What To Do When You Capsize a Sailing Dinghy

You Were Sailing… Then, Smack! Capsized! Now What?

Sometimes, despite your very best intentions, for one reason or another while sailing, you are not in control of your sailboat. Maybe it’s a lack of focus. Maybe it’s an overabundance of fate. But all of a sudden, SMACK!, there you are, capsized.

dinghy sailing capsize photo by Ted Morgan
Even though dinghy sailors expect it, capsizing can still come as a surprise, so it's a good idea to have a plan in place. Photo by Ted Morgan

Because we’re always pushing the limits, trying to go as fast as possible sometimes in sketchy conditions, dinghy sailors—even highly experienced ones—capsize. Sometimes, frequently. It’s just part of the sport. But capsizing can still come as a surprise, so keeping a few key elements in mind is important for a smooth return to Dacron-side up.

First things first: the sailors

Are you all okay? If you’re sailing anything other than a singlehanded boat, make sure your teammate(s) is okay. Often you may end up scattered on different sides of visual hurdles (sails, boat parts), so you may not immediately see your team. Holler out: You okay? If you don’t see or hear your teammates, they are 110 percent priority number one. A related priority: Stay in touch with the boat at all times.

If you have capsized a singlehanded dinghy or have flipped a bigger dinghy and your buddies are okay, do a few quick assessments and actions. Things can be pretty chaotic as you capsize. Disentangle yourself from any lines that could inhibit your ability to maneuver around the flipped boat. Is the boat stable? Or is it likely to keep capsizing, on its way to a “turtled” position? If the boat is still moving, try to move so that you are outside of under the hull when it settles into position. If you do end up under the hull, you’re likely in an air pocket; identify where “out” is, take a breath, and pop yourself back out from under the hull.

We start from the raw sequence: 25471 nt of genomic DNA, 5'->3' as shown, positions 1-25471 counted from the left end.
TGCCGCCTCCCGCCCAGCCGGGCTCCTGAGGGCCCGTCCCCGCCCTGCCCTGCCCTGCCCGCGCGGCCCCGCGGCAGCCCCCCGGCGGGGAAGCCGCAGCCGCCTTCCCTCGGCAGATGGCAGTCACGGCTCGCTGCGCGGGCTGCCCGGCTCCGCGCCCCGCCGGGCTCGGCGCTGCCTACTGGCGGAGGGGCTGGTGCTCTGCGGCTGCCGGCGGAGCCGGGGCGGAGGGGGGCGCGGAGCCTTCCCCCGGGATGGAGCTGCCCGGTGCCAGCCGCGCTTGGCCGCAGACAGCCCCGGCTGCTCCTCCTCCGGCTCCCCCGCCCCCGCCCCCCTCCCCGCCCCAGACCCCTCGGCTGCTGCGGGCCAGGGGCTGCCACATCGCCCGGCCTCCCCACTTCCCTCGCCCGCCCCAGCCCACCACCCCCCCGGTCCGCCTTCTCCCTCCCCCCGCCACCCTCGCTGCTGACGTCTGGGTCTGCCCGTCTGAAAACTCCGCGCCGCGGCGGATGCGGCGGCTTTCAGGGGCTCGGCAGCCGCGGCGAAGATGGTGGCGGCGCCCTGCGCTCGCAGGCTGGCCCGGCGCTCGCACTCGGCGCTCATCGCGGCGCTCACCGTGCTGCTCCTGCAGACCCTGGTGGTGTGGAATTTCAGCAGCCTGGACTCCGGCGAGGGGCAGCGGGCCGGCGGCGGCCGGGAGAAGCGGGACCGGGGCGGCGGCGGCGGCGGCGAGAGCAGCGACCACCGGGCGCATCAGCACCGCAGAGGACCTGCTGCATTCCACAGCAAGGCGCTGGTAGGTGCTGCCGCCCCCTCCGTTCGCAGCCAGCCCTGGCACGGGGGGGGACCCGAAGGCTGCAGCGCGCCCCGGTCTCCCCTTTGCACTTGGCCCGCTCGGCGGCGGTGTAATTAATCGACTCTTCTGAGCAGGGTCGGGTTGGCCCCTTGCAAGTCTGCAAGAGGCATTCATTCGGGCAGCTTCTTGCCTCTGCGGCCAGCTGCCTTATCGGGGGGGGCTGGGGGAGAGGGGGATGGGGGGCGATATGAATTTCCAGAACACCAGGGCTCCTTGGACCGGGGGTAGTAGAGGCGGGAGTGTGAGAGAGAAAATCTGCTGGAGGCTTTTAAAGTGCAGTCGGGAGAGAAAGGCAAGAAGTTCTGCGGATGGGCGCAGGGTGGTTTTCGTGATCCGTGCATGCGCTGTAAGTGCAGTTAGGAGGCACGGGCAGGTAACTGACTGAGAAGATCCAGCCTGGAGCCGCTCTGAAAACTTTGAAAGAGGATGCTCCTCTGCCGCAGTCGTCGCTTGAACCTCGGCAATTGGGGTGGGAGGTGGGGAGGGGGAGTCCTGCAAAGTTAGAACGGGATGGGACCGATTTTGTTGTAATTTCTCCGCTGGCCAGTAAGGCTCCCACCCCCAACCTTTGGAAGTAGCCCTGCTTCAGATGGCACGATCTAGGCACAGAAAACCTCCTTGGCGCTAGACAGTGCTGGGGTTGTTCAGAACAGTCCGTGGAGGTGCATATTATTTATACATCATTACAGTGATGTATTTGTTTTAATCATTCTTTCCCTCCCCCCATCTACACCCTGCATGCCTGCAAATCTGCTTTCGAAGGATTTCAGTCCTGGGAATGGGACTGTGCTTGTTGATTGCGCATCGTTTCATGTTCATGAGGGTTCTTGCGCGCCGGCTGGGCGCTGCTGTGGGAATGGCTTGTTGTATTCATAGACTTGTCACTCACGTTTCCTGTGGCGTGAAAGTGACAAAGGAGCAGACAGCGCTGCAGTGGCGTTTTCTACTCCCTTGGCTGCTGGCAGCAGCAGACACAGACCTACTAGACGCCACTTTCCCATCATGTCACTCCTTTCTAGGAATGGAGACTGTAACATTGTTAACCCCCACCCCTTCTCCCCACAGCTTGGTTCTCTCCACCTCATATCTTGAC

Let’s get our boat upright

Okay, now on to getting things sorted and upright. The general principle is that someone gets on the centerboard and uses that leverage to work the boat back upright. In a singlehanded boat, it’s all you. In a double (or more) handed boat, often it’s the skipper who does that, but it can also work to have the largest team member handle that role. Sometimes it may take all crew members, especially if you’re working the boat up from a turtled position. Once the boat is upright, get all your team members back aboard (if you’re crafty, you may be able to “scoop” them as the boat is righting). Take a deep breath and a moment to get everything sorted before you restart your forward progress.

While that all seems fairly straightforward, a few actions can make this process easier. If you have easy access to them, before you try to right your boat, make sure your mainsheet, boom vang, and jib/other sheets are uncleated. Are you in that magic space between the boat and the boom (often where a crew would end up, as opposed to skippers who often somehow magically just step over onto the centerboard in a capsize to leeward)? Make sure the centerboard is down as far as possible. Speaking of centerboards… as tempting as it is to pull or even stand as far out as possible on your centerboard, use caution. The trailing edge of many boards is very thin and can break; focus your effort on the leading edge and/or a bit closer up toward the hull.